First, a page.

Financial Crises, 1929 to the Present

Financial Crises, 1929 to the Present

Sara Hsu

This fascinating volume offers a comprehensive synthesis of the events, causes and outcomes of the major financial crises from 1929 to the present day. Beginning with an overview of the global financial system, Sara Hsu presents both theoretical and empirical evidence to explain the roots of financial crises in general. She then provides a thorough breakdown of a number of major crises of the past century, both in the United States and around the world.

Chapter 8: Late 2000s: the Great Recession of 2008

Sara Hsu

Subjects: economics and finance, economic psychology, financial economics and regulation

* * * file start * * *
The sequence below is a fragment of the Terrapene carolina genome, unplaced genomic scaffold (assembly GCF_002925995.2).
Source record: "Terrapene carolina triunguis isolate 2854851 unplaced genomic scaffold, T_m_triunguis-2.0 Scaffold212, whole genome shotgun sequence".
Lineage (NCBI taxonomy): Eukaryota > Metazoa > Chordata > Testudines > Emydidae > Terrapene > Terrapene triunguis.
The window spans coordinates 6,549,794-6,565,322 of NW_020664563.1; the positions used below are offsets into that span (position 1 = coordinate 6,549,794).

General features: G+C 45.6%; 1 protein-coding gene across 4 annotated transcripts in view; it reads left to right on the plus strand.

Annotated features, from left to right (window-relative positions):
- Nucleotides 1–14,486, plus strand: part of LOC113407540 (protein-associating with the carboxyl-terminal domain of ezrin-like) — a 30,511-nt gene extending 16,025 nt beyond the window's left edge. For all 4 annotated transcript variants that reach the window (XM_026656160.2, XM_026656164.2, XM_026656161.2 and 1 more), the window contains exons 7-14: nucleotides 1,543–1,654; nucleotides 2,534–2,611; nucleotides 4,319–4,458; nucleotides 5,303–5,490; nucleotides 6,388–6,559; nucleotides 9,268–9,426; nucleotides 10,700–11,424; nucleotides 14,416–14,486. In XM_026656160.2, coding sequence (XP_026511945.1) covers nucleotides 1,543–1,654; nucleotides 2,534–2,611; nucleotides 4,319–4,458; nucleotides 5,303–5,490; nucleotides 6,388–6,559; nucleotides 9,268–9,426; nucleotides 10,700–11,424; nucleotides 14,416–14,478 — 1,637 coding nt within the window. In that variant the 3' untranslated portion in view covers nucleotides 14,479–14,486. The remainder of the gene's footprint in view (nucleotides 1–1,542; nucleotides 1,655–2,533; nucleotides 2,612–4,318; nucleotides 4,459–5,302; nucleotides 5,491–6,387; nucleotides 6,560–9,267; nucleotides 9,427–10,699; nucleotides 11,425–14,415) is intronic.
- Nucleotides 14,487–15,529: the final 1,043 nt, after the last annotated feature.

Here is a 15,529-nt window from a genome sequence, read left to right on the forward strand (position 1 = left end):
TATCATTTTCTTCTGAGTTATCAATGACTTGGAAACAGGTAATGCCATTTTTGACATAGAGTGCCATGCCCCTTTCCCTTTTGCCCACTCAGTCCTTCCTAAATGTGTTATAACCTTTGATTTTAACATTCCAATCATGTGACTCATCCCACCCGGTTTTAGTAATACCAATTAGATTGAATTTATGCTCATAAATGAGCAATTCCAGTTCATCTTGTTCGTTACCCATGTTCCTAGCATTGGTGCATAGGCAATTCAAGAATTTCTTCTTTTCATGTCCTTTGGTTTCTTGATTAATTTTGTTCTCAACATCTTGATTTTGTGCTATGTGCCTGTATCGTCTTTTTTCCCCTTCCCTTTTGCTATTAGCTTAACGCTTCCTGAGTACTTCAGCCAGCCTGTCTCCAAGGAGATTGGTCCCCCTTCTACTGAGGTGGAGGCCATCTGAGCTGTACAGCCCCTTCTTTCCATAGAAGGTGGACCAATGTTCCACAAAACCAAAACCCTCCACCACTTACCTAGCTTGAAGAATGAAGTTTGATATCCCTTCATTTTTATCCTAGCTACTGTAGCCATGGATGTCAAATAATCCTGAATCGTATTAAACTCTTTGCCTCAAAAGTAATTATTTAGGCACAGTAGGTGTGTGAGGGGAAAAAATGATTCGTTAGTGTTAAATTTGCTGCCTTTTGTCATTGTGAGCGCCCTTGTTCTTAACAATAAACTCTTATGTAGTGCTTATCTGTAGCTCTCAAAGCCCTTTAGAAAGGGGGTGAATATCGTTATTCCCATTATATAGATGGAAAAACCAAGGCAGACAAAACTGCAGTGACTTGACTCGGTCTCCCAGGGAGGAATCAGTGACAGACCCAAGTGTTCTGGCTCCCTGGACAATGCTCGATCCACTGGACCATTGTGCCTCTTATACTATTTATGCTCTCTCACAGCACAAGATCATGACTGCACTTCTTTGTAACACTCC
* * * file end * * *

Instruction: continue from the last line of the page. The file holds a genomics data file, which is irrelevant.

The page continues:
The Great Recession caused the most severe and globalized recession since the Great Depression. Markets across the world, connected to the US financially or through trade, went into decline as US mortgage assets and their derivatives tumbled beginning in 2007. We refer to this crisis as the Great Recession of 2008 because it was in this year that global stock markets tumbled and global banks experienced failure on a large scale. This was the year that panic set in. Eventually the crisis laid bare and greatly exacerbated structural problems in the euro regions. As I write, the crisis in the Eurozone is ongoing, after more than three years of turmoil! As is widely known at this point, the Great Recession began in the US with excessive overleveraging of subprime mortgage assets. Subprime mortgages were given out to individuals who lacked sufficient income or other financial resources to repay the loans. It was viewed at first as a problem among subprime mortgage owners—as these individuals lost their homes, the existence of new synthetic mortgage-backed assets based on these subprime loans came to light.

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